Q14Would you change the design? If yes, what would you do?
CONCLUSION
 Q15Do you have any other thoughts or comments that you would like to share with us about tamper-evident devices? Have we missed anything?

The first 2 questions (Q1 and Q2) were designed to get the participants to demonstrate their knowledge about tamper-evident devices. The legal definition was simplified and explained to the participants so that all would have a clear understanding of what constituted a tamper-evident device. The simplified definition used was, “Something that is on a package that lets you know if tampering has occurred.” Two lead-in questions (Q3 and Q4) focused on the participants' general perceptions about tamper-evident devices. Q5 to Q9 solicited information about the participants' personal experience with tamper-evident packaging devices. Sixteen (16) examples of different types of tamper-evident devices were shown to the participants to demonstrate how different types of devices are triggered. This also encouraged the participants to begin sharing their concerns or ideas about these devices. Q10 to Q11 focused on the willingness of the participants to pay more for packages on which these devices are installed. The final 3 questions (Q12 to Q14) were framed to get feedback about a prototype color-changing tamper-evident device.

The prototype color-changing device was shown to the participants and its function described so they could envision how it works. When the device is applied to a bottle or jar, it is automatically activated and remains a constant white color. When the container is opened, this white color irreversibly changes to red. A final question (Q15) determined if there were any additional issues not raised during the sessions that the focus group participants felt were important for discussion.

All sessions were audiotaped and the tapes transcribed. The transcripts were later read and all general themes and patterns were noted. The benefits of this approach compared to simple coding of the data are that each transcript is considered as a whole rather than a set of discrete responses, and it allowed the analyst to re-experience the group, body language, and tone of the discussion. The data were initially organized according to the nature of the questions asked (Krueger and Casey 2000). Responses to each question were examined across the 12 groups and sorted to identify if there were differences and unique responses across the different groups.

Results and Discussion

  1. Top of page
  2. Abstract
  3. Introduction
  4. Method
  5. Results and Discussion
  6. Conclusions
  7. Acknowledgments
  8. References

The focus group method allowed a more thorough investigation of the participants' understanding and prior experiences with tamper-evident food packaging. This could not have been accomplished with simple questionnaire items. During focus group sessions, participants can get caught up in the spirit of group discussion and can reveal more than they would in the more formal interview setting or while responding to a survey questionnaire. Presented here is the analysis of participants' understanding and experiences with tamper-evident devices, including the color-changing prototype cap. The focus group results were exploratory, descriptive in nature, and are without statistical analysis. Even so, these focus group data are valuable as they allowed us to gain insight about consumers' understanding and perceptions about a specific product. When asked to define the term “tamper-evident device,” all participants who responded demonstrated familiarity with these devices. Many associated it with Tylenol™ and this appeared to be the benchmark for their understanding about tamper-evident devices. While the participants correctly defined a tamper-evident device, their responses did not solely focus on safety and security, the primary function of these devices. The 2 purposes cited were (1) to keep food safe and (2) to prevent the opening and entry of foreign objects into the package.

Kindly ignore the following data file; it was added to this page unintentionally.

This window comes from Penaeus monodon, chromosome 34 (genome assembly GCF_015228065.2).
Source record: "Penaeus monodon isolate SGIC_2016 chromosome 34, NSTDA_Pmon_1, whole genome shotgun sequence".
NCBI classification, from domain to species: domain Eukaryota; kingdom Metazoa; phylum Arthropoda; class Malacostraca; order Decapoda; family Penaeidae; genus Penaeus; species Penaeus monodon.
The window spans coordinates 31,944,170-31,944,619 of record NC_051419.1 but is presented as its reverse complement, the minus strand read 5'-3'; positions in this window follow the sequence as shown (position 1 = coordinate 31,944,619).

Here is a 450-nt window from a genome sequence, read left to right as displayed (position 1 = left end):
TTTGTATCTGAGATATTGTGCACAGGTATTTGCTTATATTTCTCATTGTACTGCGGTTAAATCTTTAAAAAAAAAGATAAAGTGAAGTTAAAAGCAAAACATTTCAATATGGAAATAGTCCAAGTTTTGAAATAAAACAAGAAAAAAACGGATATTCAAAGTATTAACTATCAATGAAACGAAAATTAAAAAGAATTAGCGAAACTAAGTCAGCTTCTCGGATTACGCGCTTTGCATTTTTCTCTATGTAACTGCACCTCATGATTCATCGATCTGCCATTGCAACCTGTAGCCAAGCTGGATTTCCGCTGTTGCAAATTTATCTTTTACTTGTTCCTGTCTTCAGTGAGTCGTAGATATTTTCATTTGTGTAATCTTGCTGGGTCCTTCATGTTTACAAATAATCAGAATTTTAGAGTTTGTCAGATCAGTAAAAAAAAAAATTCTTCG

When shown the 16 different types of tamper-evident devices and asked how they would determine if these devices were triggered, several recurrent themes emerged. All responses about triggering were technically correct. It thus appeared that the participants had the ability to correctly identify a tampered package. However, it was evident that many were not using this knowledge at a point of sale on all occasions. Again, this was not unexpected as knowledge does not always produce behavior change in and of itself, but knowledge is a prerequisite to behavior change.